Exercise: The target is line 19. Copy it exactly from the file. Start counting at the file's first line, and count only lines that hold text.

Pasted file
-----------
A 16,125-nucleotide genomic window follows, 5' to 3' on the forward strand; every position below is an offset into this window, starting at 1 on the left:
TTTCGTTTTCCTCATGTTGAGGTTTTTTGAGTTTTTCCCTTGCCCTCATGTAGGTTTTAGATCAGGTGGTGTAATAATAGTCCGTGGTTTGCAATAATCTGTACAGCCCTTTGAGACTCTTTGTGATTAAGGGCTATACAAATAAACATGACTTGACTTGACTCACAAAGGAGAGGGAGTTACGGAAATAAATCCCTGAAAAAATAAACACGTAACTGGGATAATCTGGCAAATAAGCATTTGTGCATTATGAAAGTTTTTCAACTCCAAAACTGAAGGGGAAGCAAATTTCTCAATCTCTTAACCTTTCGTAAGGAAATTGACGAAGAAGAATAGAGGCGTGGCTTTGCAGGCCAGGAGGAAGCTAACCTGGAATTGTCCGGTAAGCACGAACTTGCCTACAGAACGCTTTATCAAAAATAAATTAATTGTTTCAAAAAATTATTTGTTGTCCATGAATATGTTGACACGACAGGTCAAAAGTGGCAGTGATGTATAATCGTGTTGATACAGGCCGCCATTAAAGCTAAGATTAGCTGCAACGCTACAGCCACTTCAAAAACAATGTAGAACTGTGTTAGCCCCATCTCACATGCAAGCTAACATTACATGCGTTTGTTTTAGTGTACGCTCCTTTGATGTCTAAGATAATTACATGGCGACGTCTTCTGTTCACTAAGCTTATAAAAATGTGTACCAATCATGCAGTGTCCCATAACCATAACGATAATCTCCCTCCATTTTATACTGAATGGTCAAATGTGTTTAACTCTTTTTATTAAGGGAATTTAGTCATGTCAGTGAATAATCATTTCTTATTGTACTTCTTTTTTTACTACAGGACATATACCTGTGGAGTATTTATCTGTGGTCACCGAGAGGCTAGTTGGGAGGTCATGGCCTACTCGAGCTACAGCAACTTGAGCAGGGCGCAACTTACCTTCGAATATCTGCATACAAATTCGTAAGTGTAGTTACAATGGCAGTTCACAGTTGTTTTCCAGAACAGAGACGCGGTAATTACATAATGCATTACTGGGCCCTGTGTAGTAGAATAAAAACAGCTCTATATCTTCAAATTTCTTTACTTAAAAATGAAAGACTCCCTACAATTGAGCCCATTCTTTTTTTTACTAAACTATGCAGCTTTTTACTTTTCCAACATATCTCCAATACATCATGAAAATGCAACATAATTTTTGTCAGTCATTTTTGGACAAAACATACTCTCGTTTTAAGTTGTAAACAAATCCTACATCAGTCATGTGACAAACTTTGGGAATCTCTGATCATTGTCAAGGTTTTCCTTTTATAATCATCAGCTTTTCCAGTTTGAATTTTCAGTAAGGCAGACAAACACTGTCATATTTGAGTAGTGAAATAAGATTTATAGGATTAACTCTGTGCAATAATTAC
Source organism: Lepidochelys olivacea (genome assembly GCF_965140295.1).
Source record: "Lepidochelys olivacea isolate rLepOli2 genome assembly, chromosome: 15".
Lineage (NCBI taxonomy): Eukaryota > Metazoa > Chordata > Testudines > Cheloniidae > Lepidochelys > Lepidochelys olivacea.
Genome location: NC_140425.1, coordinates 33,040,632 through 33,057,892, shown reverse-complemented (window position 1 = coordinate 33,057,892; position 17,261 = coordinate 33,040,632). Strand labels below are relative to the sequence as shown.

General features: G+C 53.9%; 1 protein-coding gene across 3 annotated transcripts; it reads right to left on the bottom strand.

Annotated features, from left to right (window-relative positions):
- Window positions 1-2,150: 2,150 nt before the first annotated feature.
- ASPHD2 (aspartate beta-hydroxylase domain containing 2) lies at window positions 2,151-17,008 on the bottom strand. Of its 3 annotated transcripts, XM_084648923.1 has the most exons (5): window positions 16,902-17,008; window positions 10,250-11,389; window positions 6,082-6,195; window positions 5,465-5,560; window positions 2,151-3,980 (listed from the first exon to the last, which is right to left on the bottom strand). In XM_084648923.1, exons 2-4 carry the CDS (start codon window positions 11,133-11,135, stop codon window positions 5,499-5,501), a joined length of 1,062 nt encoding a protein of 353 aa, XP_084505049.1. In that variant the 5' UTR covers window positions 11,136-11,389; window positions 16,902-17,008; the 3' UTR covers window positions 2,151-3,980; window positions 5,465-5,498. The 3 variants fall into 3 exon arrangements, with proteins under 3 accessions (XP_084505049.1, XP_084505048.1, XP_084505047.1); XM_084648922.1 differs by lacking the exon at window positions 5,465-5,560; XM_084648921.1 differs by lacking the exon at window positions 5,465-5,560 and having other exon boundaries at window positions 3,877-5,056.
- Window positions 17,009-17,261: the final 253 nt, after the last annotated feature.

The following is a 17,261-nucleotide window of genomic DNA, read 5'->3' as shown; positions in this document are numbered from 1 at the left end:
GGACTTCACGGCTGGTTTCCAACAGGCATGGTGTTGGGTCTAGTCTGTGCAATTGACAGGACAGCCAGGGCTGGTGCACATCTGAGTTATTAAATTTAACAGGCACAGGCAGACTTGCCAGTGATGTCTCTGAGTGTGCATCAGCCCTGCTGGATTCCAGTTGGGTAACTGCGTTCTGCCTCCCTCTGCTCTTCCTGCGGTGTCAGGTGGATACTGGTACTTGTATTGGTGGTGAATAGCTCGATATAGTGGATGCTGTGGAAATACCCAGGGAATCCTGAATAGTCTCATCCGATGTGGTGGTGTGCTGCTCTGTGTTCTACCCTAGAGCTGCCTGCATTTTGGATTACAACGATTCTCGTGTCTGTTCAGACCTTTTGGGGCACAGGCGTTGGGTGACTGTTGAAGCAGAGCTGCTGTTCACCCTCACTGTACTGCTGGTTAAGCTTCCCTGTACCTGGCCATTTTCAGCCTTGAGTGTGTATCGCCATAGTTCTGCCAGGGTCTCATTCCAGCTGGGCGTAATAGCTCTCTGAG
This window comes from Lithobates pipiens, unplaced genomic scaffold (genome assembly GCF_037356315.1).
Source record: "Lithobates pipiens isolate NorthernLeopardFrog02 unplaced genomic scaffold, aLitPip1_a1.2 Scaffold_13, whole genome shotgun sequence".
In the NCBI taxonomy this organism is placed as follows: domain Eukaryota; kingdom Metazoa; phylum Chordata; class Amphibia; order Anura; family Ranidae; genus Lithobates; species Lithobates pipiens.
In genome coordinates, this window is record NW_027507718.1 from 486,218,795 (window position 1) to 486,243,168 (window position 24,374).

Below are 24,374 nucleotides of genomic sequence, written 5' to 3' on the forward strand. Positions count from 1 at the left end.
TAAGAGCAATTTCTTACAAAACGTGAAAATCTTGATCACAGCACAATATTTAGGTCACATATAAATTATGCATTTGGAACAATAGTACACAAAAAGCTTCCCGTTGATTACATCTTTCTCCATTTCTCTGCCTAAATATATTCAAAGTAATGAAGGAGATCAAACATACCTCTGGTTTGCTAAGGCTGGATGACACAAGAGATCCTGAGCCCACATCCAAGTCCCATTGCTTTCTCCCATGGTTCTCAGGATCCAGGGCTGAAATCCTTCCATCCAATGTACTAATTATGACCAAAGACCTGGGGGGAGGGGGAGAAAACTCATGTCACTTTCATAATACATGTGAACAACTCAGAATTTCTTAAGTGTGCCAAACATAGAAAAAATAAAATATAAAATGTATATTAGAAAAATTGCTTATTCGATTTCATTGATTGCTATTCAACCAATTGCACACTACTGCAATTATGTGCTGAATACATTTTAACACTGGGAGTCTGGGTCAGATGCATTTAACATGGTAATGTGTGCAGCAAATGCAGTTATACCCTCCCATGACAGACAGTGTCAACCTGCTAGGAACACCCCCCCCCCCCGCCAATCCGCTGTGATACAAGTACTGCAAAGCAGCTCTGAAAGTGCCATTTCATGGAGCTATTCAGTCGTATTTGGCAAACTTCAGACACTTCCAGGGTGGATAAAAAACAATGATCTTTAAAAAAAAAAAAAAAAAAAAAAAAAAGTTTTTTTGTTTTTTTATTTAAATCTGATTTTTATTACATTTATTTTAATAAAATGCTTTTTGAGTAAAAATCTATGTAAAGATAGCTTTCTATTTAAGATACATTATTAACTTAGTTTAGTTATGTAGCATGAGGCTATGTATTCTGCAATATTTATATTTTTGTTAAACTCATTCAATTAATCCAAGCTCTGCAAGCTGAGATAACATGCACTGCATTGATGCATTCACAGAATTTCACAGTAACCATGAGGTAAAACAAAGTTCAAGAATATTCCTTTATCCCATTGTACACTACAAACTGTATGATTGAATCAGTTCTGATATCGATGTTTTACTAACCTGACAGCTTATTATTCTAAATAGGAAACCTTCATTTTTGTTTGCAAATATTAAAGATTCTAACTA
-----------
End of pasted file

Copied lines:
TAAGAGCAATTTCTTACAAAACGTGAAAATCTTGATCACAGCACAATATTTAGGTCACATATAAATTATGCATTTGGAACAATAGTACACAAAAAGCTTCCCGTTGATTACATCTTTCTCCATTTCTCTGCCTAAATATATTCAAAGTAATGAAGGAGATCAAACATACCTCTGGTTTGCTAAGGCTGGATGACACAAGAGATCCTGAGCCCACATCCAAGTCCCATTGCTTTCTCCCATGGTTCTCAGGATCCAGGGCTGAAATCCTTCCATCCAATGTACTAATTATGACCAAAGACCTGGGGGGAGGGGGAGAAAACTCATGTCACTTTCATAATACATGTGAACAACTCAGAATTTCTTAAGTGTGCCAAACATAGAAAAAATAAAATATAAAATGTATATTAGAAAAATTGCTTATTCGATTTCATTGATTGCTATTCAACCAATTGCACACTACTGCAATTATGTGCTGAATACATTTTAACACTGGGAGTCTGGGTCAGATGCATTTAACATGGTAATGTGTGCAGCAAATGCAGTTATACCCTCCCATGACAGACAGTGTCAACCTGCTAGGAACACCCCCCCCCCCCGCCAATCCGCTGTGATACAAGTACTGCAAAGCAGCTCTGAAAGTGCCATTTCATGGAGCTATTCAGTCGTATTTGGCAAACTTCAGACACTTCCAGGGTGGATAAAAAACAATGATCTTTAAAAAAAAAAAAAAAAAAAAAAAAAAGTTTTTTTGTTTTTTTATTTAAATCTGATTTTTATTACATTTATTTTAATAAAATGCTTTTTGAGTAAAAATCTATGTAAAGATAGCTTTCTATTTAAGATACATTATTAACTTAGTTTAGTTATGTAGCATGAGGCTATGTATTCTGCAATATTTATATTTTTGTTAAACTCATTCAATTAATCCAAGCTCTGCAAGCTGAGATAACATGCACTGCATTGATGCATTCACAGAATTTCACAGTAACCATGAGGTAAAACAAAGTTCAAGAATATTCCTTTATCCCATTGTACACTACAAACTGTATGATTGAATCAGTTCTGATATCGATGTTTTACTAACCTGACAGCTTATTATTCTAAATAGGAAACCTTCATTTTTGTTTGCAAATATTAAAGATTCTAACTA